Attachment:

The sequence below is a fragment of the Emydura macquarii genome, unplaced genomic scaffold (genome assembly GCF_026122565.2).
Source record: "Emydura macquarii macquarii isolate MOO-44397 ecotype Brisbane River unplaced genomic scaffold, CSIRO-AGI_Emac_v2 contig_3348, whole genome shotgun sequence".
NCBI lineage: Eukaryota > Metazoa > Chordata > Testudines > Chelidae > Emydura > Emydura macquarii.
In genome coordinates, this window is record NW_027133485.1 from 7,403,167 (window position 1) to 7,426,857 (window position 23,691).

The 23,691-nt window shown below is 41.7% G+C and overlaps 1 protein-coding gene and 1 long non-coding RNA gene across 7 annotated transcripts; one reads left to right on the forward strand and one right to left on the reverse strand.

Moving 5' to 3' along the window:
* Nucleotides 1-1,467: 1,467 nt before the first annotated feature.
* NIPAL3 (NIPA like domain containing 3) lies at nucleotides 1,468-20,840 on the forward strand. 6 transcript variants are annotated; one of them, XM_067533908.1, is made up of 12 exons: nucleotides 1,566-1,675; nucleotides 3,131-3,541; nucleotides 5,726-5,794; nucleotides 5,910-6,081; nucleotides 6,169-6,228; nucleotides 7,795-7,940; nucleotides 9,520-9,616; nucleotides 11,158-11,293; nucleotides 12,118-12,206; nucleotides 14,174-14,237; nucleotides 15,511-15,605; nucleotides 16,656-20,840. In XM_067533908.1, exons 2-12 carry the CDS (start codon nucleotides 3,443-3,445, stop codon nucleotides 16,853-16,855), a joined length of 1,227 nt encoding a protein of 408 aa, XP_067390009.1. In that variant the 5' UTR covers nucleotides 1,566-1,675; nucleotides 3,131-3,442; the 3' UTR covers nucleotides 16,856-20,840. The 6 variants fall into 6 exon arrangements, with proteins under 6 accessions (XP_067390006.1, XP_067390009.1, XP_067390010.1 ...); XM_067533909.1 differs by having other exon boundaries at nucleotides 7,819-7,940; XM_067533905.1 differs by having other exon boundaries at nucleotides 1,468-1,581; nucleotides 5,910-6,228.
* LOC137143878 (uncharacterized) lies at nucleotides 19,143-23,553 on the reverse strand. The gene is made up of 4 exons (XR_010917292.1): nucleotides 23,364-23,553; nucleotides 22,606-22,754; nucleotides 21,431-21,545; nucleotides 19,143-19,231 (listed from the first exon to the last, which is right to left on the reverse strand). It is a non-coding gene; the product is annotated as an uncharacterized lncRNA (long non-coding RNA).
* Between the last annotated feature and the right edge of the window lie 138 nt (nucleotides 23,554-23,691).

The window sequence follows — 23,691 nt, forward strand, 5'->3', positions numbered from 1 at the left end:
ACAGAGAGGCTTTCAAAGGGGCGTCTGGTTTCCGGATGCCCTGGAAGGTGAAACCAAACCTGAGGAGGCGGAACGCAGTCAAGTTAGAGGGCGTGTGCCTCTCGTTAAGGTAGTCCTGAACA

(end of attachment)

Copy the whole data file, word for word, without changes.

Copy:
The sequence below is a fragment of the Emydura macquarii genome, unplaced genomic scaffold (genome assembly GCF_026122565.2).
Source record: "Emydura macquarii macquarii isolate MOO-44397 ecotype Brisbane River unplaced genomic scaffold, CSIRO-AGI_Emac_v2 contig_3348, whole genome shotgun sequence".
NCBI lineage: Eukaryota > Metazoa > Chordata > Testudines > Chelidae > Emydura > Emydura macquarii.
In genome coordinates, this window is record NW_027133485.1 from 7,403,167 (window position 1) to 7,426,857 (window position 23,691).

The 23,691-nt window shown below is 41.7% G+C and overlaps 1 protein-coding gene and 1 long non-coding RNA gene across 7 annotated transcripts; one reads left to right on the forward strand and one right to left on the reverse strand.

Moving 5' to 3' along the window:
* Nucleotides 1-1,467: 1,467 nt before the first annotated feature.
* NIPAL3 (NIPA like domain containing 3) lies at nucleotides 1,468-20,840 on the forward strand. 6 transcript variants are annotated; one of them, XM_067533908.1, is made up of 12 exons: nucleotides 1,566-1,675; nucleotides 3,131-3,541; nucleotides 5,726-5,794; nucleotides 5,910-6,081; nucleotides 6,169-6,228; nucleotides 7,795-7,940; nucleotides 9,520-9,616; nucleotides 11,158-11,293; nucleotides 12,118-12,206; nucleotides 14,174-14,237; nucleotides 15,511-15,605; nucleotides 16,656-20,840. In XM_067533908.1, exons 2-12 carry the CDS (start codon nucleotides 3,443-3,445, stop codon nucleotides 16,853-16,855), a joined length of 1,227 nt encoding a protein of 408 aa, XP_067390009.1. In that variant the 5' UTR covers nucleotides 1,566-1,675; nucleotides 3,131-3,442; the 3' UTR covers nucleotides 16,856-20,840. The 6 variants fall into 6 exon arrangements, with proteins under 6 accessions (XP_067390006.1, XP_067390009.1, XP_067390010.1 ...); XM_067533909.1 differs by having other exon boundaries at nucleotides 7,819-7,940; XM_067533905.1 differs by having other exon boundaries at nucleotides 1,468-1,581; nucleotides 5,910-6,228.
* LOC137143878 (uncharacterized) lies at nucleotides 19,143-23,553 on the reverse strand. The gene is made up of 4 exons (XR_010917292.1): nucleotides 23,364-23,553; nucleotides 22,606-22,754; nucleotides 21,431-21,545; nucleotides 19,143-19,231 (listed from the first exon to the last, which is right to left on the reverse strand). It is a non-coding gene; the product is annotated as an uncharacterized lncRNA (long non-coding RNA).
* Between the last annotated feature and the right edge of the window lie 138 nt (nucleotides 23,554-23,691).

The window sequence follows — 23,691 nt, forward strand, 5'->3', positions numbered from 1 at the left end:
ACAGAGAGGCTTTCAAAGGGGCGTCTGGTTTCCGGATGCCCTGGAAGGTGAAACCAAACCTGAGGAGGCGGAACGCAGTCAAGTTAGAGGGCGTGTGCCTCTCGTTAAGGTAGTCCTGAACA